During times of heightened stress, I have a tendency to go on automatic-pilot mode: my thoughts are rapid and unreliable, my body tightens up, and I react to perceived fears instead of responding to the situation as it is. If you are anything like me, you will probably know that this is not the most helpful state of mind. This is especially true amid the current global health crisis, which calls for our utmost presence to deal with what is an unfamiliar and constantly evolving situation. How can we remain grounded when reality as we know it is changing so quickly? Reflecting on this, I am reminded of an article by Buddhistdoor Global contributor Sister Ocean, who practices in the Plum Village tradition of Thich Nhat Hanh:
With all the thousands of books written on the teachings of the Buddha and mindfulness practice, it is still a simple matter of attending to the breath, being present to reality as it is, here and now.*
Attending to the breath, Sister Ocean writes, can be enough. Because I find myself unsure about how to move forward with my practice in these unprecedented times, I take her advice and start there: watching the breath as I inhale and watching the breath as I exhale. The beauty of this practice is that the breath is always available to us. It can therefore serve as an anchor for the here and now, no matter the situation in which we find ourselves. Whether I am cooped up in my small apartment because of statewide orders to “shelter at home,” or waiting in line to enter a store (readying myself for yet more empty shelves of toilet paper!), the breath is there for me to observe.
What is more, the breath transcends any specific religion or tradition. It is the elixir of life that sustains us all and it is oblivious to our creed, ethnicity, gender identification, or to what political party we subscribe. The fact that it is universally accessible is highlighted by Thanissaro Bhikkhu in his piece Basic Breath Meditation Instructions:
It’s a good topic no matter what your religious background. As my teacher once said, the breath doesn’t belong to Buddhism or Christianity or anyone at all. It’s common property that anyone can meditate on. (Access to Insight)
Despite the accessibility and the apparent simplicity of breath meditation, the human mind is prone to creating barriers when it comes to experiencing the present moment. Sometimes I get caught up wondering whether I am practicing the correct way, as if there were a “right” and “wrong” way to breathe. While some spiritual traditions have specific guidelines about what constitutes effective breathing, the beauty of Buddhism lies in its simplicity: bringing awareness to the breath and observing it, just as it is, is enough. Thanissaro Bhikkhu writes:
Don’t force the breath, or bear down too heavily with your focus. Let the breath flow naturally, and simply keep track of how it feels. Savor it, as if it were an exquisite sensation you wanted to prolong. If your mind wanders off, simply bring it back. Don’t get discouraged. If it wanders 100 times, bring it back 100 times. Show it that you mean business, and eventually it will listen to you.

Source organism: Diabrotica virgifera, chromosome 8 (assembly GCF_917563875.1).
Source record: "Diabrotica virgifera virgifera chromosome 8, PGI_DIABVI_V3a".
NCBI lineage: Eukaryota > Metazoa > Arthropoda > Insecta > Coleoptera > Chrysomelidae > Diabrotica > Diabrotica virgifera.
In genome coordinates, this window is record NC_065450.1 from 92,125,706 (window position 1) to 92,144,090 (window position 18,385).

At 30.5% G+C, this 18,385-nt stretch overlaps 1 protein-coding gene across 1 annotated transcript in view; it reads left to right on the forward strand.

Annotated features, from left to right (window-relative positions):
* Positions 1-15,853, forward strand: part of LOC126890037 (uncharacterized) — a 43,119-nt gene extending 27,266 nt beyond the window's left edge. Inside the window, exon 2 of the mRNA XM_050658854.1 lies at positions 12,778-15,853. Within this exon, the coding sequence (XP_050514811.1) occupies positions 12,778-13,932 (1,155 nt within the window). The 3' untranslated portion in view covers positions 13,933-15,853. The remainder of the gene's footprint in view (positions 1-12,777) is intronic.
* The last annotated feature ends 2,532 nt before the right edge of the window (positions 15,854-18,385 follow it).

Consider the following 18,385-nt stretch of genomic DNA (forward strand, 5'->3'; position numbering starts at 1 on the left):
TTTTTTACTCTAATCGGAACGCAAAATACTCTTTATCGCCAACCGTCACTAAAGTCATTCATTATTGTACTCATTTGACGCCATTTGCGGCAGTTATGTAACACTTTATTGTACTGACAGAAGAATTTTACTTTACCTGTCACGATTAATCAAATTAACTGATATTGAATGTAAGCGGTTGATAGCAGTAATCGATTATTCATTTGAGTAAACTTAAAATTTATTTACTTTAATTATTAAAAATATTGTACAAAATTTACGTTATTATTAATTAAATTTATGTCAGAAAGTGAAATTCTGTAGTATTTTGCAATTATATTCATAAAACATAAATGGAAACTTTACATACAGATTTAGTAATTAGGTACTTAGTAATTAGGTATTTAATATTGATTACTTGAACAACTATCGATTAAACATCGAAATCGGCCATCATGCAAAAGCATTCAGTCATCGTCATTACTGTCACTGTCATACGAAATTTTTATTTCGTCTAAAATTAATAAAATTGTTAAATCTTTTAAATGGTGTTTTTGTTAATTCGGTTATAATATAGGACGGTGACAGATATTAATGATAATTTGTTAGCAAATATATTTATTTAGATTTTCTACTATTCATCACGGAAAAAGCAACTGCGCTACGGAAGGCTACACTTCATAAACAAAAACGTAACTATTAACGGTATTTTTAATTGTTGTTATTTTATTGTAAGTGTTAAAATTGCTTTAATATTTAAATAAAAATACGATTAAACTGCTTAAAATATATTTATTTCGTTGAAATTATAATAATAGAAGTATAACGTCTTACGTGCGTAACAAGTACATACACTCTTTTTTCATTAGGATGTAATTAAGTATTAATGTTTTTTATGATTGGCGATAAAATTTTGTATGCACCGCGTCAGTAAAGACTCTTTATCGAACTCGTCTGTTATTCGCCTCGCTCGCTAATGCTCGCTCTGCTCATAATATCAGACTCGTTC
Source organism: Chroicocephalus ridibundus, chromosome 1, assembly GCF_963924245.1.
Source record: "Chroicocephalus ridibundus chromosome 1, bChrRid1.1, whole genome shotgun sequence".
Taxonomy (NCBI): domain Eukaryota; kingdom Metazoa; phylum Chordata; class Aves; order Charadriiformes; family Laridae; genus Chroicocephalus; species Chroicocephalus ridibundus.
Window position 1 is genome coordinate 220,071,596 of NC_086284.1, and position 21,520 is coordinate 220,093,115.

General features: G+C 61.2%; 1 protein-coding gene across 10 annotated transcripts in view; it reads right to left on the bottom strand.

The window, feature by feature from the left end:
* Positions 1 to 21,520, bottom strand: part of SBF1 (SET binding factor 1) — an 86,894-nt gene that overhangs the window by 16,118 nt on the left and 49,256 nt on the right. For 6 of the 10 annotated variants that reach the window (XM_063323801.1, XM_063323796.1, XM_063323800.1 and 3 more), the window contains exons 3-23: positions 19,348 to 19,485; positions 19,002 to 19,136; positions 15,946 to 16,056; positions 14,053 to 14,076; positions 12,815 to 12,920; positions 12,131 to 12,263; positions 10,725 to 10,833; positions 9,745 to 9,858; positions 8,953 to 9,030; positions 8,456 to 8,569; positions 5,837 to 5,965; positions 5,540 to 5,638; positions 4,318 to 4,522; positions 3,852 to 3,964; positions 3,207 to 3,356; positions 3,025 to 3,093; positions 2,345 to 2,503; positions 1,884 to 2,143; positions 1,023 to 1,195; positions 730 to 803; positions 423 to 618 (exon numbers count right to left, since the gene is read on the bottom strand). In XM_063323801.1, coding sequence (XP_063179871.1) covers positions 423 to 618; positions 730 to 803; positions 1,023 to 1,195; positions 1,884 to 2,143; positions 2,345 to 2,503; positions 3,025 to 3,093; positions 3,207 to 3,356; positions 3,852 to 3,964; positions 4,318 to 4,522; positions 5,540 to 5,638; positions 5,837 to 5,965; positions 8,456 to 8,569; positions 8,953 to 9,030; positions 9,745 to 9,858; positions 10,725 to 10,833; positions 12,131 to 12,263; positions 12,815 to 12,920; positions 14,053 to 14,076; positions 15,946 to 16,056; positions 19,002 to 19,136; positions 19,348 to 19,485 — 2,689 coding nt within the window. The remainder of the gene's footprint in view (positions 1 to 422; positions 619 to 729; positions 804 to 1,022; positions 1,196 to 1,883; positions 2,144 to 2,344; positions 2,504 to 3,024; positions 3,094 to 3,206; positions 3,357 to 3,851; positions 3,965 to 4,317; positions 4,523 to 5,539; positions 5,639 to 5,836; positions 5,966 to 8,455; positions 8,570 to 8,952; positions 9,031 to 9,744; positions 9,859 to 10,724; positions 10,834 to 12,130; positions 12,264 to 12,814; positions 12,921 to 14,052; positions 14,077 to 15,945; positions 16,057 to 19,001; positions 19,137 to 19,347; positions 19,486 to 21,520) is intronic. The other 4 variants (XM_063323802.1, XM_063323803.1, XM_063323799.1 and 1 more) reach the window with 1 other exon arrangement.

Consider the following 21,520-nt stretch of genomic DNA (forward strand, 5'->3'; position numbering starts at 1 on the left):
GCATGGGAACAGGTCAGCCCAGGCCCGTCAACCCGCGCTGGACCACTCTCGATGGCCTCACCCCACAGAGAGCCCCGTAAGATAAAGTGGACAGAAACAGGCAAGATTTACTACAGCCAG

If you want, you can experiment with different kinds of breathing. If long breathing feels comfortable, stick with it. If it doesn’t, change it to whatever rhythm feels soothing to the body. You can try short breathing, fast breathing, slow breathing, deep breathing, shallow breathing—whatever feels most comfortable to you right now . . . (Access to Insight)
Notice that the important factor is to bring awareness to the breath over and over again—not to breathe a certain way, nor even to maintain continued awareness of the breath. This sentiment is echoed in Analayo’s in depth analysis of the Satipatthana Sutra: while he explains that the breath will naturally become finer as we hone our practice, he emphasizes that “the point here is to be aware of long and short breaths, not consciously to control the length of breath.” (Analayo 2003, 130)
The more I bring awareness to the breath, the more my curiosity deepens. I notice that sometimes the breath is deep and long. Other times, I am barely exhaling at all. It is as if I am on the verge of imminent danger, and holding in my breath will save my life. Recognizing this brings me back to the present moment and helps me to see things as they truly are. It enables me to validate my feelings—yes, there may be some concerns over the future that are worth planning for—and simultaneously tend to the present moment by mindfully exhaling.
Throughout this practice, it is not only my curiosity that has deepened, but also a sense of trust. Initially I assumed that this faith had grown out of the knowledge that the breath is a constant—it is always with me, and will continue to be there until the end of my existence as I have come to know it. At the same time, focusing on the breath has taught me that the breath itself is fluid and susceptible to change. In fact, if there is one thing we know for certain, it is that our breaths are numbered. So how is it that something so impermanent and delicate can act as an anchor? My gut tells me that the sense of trust stems from the very act of deeply paying attention. Yes, my days are numbered, but as Analayo explains, “Awareness of the breath can also become a stabilizing factor at the time of death, ensuring that even one’s last breath will be a mindful one.” (Analayo 2003, 126)
While we may not be able to control the impermanent nature of all things, the breath can help us to be present to—and even to revel in—the unknown as it unfolds.
* When All Else Fails, Exhale (Buddhistdoor Global)
Analayo. 2003. Satipatthana: The Direct Path to Realization. Cambridge: Windhorse Publications.
Basic Breath Meditation Instructions (Access to Insight)